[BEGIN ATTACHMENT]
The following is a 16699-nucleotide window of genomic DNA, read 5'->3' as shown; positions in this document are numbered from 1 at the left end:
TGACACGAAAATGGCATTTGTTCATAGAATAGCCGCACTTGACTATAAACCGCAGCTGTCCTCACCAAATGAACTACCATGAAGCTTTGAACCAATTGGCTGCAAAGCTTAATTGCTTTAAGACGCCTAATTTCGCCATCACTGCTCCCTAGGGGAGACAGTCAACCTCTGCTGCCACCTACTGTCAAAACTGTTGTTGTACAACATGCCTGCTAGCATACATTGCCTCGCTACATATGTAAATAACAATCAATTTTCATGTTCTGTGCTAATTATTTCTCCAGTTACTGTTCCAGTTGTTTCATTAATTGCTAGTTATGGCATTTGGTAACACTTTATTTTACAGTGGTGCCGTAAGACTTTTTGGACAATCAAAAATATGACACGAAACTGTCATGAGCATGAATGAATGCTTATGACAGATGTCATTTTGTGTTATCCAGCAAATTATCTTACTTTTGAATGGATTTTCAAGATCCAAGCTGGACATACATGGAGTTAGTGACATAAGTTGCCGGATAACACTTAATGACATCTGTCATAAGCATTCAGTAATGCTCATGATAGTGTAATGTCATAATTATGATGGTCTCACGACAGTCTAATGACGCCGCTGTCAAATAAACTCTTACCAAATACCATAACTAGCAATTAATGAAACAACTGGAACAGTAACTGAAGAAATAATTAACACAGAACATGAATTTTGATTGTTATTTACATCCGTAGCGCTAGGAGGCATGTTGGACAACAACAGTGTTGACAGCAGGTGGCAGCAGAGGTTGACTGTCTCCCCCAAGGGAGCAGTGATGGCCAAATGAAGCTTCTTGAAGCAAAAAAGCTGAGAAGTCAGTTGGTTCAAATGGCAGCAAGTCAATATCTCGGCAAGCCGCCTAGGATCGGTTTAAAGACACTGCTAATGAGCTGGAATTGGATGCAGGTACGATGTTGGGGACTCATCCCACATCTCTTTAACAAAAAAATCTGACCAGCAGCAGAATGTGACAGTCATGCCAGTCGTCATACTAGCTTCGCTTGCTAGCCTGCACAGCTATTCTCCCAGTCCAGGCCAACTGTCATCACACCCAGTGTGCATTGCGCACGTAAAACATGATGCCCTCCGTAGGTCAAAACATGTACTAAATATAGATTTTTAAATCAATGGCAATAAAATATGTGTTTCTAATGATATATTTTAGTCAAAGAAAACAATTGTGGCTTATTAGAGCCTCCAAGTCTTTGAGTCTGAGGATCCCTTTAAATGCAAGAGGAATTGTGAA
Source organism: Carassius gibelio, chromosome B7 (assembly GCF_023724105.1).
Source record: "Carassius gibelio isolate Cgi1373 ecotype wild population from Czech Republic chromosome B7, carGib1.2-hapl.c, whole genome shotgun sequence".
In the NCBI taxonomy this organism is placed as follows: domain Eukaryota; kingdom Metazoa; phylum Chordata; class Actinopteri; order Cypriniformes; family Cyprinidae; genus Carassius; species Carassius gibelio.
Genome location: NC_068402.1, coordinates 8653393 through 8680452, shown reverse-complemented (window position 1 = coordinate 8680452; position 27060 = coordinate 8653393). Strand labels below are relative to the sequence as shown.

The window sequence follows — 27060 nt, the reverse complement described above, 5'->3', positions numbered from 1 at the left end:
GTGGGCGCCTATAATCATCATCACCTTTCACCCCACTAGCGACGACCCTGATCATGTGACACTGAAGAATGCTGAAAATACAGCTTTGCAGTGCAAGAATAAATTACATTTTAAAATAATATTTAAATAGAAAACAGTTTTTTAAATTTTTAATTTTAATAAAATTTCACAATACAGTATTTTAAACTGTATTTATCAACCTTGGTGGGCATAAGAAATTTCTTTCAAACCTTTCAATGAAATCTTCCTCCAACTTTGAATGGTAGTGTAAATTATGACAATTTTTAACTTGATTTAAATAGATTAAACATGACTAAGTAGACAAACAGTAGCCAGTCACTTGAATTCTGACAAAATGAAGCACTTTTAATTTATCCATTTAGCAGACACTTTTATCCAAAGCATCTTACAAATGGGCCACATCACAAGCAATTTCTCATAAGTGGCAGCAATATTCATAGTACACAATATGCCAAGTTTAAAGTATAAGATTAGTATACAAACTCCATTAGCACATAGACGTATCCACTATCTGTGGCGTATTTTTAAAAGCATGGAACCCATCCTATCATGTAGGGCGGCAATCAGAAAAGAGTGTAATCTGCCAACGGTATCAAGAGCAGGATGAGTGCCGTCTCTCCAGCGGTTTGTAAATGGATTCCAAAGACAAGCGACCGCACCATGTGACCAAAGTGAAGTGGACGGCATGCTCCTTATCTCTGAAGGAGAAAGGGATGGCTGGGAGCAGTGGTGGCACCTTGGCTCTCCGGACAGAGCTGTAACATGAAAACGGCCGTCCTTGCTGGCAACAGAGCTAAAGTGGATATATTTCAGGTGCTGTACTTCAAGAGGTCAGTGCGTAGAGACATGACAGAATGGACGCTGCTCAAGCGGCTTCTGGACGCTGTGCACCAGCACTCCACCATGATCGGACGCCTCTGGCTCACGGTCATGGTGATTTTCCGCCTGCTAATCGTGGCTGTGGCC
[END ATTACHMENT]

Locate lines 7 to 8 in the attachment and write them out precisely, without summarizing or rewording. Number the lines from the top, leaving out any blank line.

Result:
The window sequence follows — 27060 nt, the reverse complement described above, 5'->3', positions numbered from 1 at the left end:
GTGGGCGCCTATAATCATCATCACCTTTCACCCCACTAGCGACGACCCTGATCATGTGACACTGAAGAATGCTGAAAATACAGCTTTGCAGTGCAAGAATAAATTACATTTTAAAATAATATTTAAATAGAAAACAGTTTTTTAAATTTTTAATTTTAATAAAATTTCACAATACAGTATTTTAAACTGTATTTATCAACCTTGGTGGGCATAAGAAATTTCTTTCAAACCTTTCAATGAAATCTTCCTCCAACTTTGAATGGTAGTGTAAATTATGACAATTTTTAACTTGATTTAAATAGATTAAACATGACTAAGTAGACAAACAGTAGCCAGTCACTTGAATTCTGACAAAATGAAGCACTTTTAATTTATCCATTTAGCAGACACTTTTATCCAAAGCATCTTACAAATGGGCCACATCACAAGCAATTTCTCATAAGTGGCAGCAATATTCATAGTACACAATATGCCAAGTTTAAAGTATAAGATTAGTATACAAACTCCATTAGCACATAGACGTATCCACTATCTGTGGCGTATTTTTAAAAGCATGGAACCCATCCTATCATGTAGGGCGGCAATCAGAAAAGAGTGTAATCTGCCAACGGTATCAAGAGCAGGATGAGTGCCGTCTCTCCAGCGGTTTGTAAATGGATTCCAAAGACAAGCGACCGCACCATGTGACCAAAGTGAAGTGGACGGCATGCTCCTTATCTCTGAAGGAGAAAGGGATGGCTGGGAGCAGTGGTGGCACCTTGGCTCTCCGGACAGAGCTGTAACATGAAAACGGCCGTCCTTGCTGGCAACAGAGCTAAAGTGGATATATTTCAGGTGCTGTACTTCAAGAGGTCAGTGCGTAGAGACATGACAGAATGGACGCTGCTCAAGCGGCTTCTGGACGCTGTGCACCAGCACTCCACCATGATCGGACGCCTCTGGCTCACGGTCATGGTGATTTTCCGCCTGCTAATCGTGGCTGTGGCC